Advanced Engineering is back with a bang in 2021

2 & 3 November 2022 | NEC, Birmingham

The UK's leading gathering of OEMs and engineering supply chain professionals

2 & 3 November 2022 | NEC, Birmingham

The UK's leading gathering of OEMs and engineering supply chain professionals

2 & 3 November 2022
NEC, Birmingham

Advanced Engineering is back with a bang in 2021

What innovation can you find at this year’s show?

London, 20/08/2021

The organisers of Advanced Engineering UK, the country’s largest annual gathering of engineering professionals, have named five groundbreaking products that will fill special feature spots at the exhibition. The show, which will take place on November 3 and 4, 2021 at the NEC, Birmingham, will unite aerospace, automotive, medical, composites, performance metals and connected manufacturing specialists for the first time in 18 months.  

The first exciting feature, which has already been announced, is an original prototype of the ExoMars rover, created by Airbus Defence and Space. The rover, commonly known as Bruno, is semi-autonomous and equipped with the same technology as the final rover, including the sensors, actuators and cameras that allow it to see in 3D while navigating Mars. Advanced Engineering UK’s new show zone dedicated entirely to space and satellite innovation will be Bruno’s landing site for the show, and can be found in the existing Aero Engineering floor.

Also on display will be RS Electric Boat’s Pulse 63. The boat’s power source is a battery pack derived from the automotive industry, which harnesses a RIM drive unit rather than a traditional propeller, increasing the boat’s efficiency and offering a lightweight power solution. The boat produces zero emissions and the most sustainable laminate of any RIB in the industry.

Next up is the IGAN, which has been designed and built by former nuclear engineer, John Ross. Standing for I Go Anywhere Now, the IGAN is an electric wheelchair mounted onto tank-style tracks. The chair is narrow enough to fit through household doors and small enough to load into cars. However, its tracks make it capable of climbing and descending stairs or traversing hilly terrain.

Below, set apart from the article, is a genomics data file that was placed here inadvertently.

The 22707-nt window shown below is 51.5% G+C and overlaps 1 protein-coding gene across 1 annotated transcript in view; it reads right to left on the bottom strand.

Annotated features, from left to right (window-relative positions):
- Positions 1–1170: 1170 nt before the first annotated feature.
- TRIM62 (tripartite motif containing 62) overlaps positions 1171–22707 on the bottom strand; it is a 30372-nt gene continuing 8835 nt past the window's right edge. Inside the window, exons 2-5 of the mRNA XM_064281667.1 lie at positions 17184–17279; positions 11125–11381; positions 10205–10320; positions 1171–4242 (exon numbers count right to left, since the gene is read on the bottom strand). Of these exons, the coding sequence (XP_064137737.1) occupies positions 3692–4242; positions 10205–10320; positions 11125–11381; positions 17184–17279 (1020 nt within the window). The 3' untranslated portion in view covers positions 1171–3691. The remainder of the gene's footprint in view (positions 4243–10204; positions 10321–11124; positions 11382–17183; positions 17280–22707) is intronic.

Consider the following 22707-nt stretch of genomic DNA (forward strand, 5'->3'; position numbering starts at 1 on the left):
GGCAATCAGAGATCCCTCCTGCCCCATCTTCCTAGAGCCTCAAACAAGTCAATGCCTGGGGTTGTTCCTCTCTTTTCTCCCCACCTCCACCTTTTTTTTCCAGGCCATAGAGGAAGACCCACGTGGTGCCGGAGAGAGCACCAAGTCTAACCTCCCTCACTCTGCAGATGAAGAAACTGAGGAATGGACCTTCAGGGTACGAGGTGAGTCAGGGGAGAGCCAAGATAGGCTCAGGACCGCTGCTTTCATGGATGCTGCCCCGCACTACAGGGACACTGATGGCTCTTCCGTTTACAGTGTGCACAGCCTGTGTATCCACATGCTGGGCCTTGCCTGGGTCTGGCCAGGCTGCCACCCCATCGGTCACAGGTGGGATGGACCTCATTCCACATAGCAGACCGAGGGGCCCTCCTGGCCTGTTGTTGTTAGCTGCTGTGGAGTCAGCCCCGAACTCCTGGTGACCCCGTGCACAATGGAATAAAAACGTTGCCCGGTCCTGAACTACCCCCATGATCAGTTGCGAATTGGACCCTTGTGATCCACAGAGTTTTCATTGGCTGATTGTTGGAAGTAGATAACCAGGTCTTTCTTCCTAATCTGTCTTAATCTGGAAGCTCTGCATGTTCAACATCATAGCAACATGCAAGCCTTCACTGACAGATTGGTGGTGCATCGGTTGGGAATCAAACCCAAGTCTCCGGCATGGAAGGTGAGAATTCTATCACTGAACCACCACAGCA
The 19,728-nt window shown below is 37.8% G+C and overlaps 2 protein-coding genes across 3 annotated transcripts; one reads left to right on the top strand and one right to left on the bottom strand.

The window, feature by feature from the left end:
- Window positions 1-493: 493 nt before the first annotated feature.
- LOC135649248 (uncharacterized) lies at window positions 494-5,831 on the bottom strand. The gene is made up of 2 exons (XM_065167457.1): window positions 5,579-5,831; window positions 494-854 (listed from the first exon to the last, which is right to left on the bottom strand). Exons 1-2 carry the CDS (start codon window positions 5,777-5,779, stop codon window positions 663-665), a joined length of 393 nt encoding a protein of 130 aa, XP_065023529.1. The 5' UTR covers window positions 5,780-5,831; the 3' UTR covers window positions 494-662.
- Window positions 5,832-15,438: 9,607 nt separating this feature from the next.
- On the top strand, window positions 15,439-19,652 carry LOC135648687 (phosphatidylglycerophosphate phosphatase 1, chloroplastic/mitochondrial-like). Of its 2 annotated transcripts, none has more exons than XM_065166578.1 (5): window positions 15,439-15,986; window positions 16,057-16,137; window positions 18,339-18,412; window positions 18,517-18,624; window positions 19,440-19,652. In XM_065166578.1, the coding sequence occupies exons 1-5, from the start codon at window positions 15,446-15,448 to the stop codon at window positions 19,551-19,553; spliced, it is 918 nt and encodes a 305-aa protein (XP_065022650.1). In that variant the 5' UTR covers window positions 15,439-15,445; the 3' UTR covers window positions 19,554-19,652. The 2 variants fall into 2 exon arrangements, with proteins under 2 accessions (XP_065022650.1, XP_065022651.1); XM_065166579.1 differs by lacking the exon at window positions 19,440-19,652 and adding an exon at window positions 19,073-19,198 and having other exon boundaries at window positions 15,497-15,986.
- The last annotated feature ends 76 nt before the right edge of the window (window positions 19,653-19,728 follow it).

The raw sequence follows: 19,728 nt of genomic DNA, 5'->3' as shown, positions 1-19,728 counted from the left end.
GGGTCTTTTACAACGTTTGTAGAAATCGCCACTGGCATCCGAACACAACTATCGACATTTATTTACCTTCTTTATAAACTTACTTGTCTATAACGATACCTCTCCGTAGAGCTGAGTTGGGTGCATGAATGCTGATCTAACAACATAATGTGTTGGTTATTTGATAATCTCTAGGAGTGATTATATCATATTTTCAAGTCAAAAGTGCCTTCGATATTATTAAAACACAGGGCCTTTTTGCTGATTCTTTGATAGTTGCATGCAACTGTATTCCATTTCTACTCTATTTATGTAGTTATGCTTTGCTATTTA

Other innovative features include a hinged plate on the underside of the chassis, which is lowered at the top of stairs to support the vehicle and prevent it from tipping forwards. The seat is also pivoted as close to the ground as possible to maintain the centre of gravity of the device, while linear actuators keep the seat horizontal.

In the composites zone, Ford will be bringing a transit van, which showcases the results of a recent weight reduction project for the front suspension crossmember, front lower control arm and rear dead beam axle. Along with Geestamp, the National Composites Centre and the University of Nottingham, Ford achieved a 40 per cent weight reduction across the components, which led to the project winning an award for innovation in design at the Composites UK 2020 awards.

Finally, on the Auto floor, the University of Warwick will showcase its TT capable electric racing motorcycle, Frontier, which has been manufactured following a donation of a sports bike frame by Norton Motorcycles. The bike has been adapted by a student team to be fitted with an electric powertrain, and batteries and control systems that were designed in-house.

The electric power train is rated with a power output of 160kW or 201bhp and delivers 400Nm of torque from a standing start. The acceleration and speed characteristics of the electric bike in motion roughly translate into a combustion-engine equivalent of around 900cc to 1,000cc, which is only slightly less than Norton’s own petrol powertrain.

The electric motor draws power from an immersion-cooled battery pack that has been designed and tested by the students and is the first of its kind for application in an electric motorcycle. With a capacity of 16kWh, the battery is designed to last longer with the application of robust thermal management strategies, while also allowing for larger short term power peaks required by a racing motorbike.

“We were delighted to be invited to display some of the light weighting projects and components at this year’s Advanced Engineering,” commented Alan Banks, Innovation & Industrial Engagement Supervisor at Ford Innovation. “In a world of electrification and advanced propulsion, weight reduction, especially for commercial vehicles, will become increasingly important and the work done by Ford will be a springboard to further work and innovation that we are looking forward to discussing with industry. Advanced Engineering UK is the first step in realising the collaboration potential that exists in the supply chain and I am very much looking forward to meeting everyone face to face again.”

Advanced Engineering UK is still accepting proposals for show features. Do submit an application, or register to attend Advanced Engineering 2021 on November 3–4, visit the exhibition’s website,

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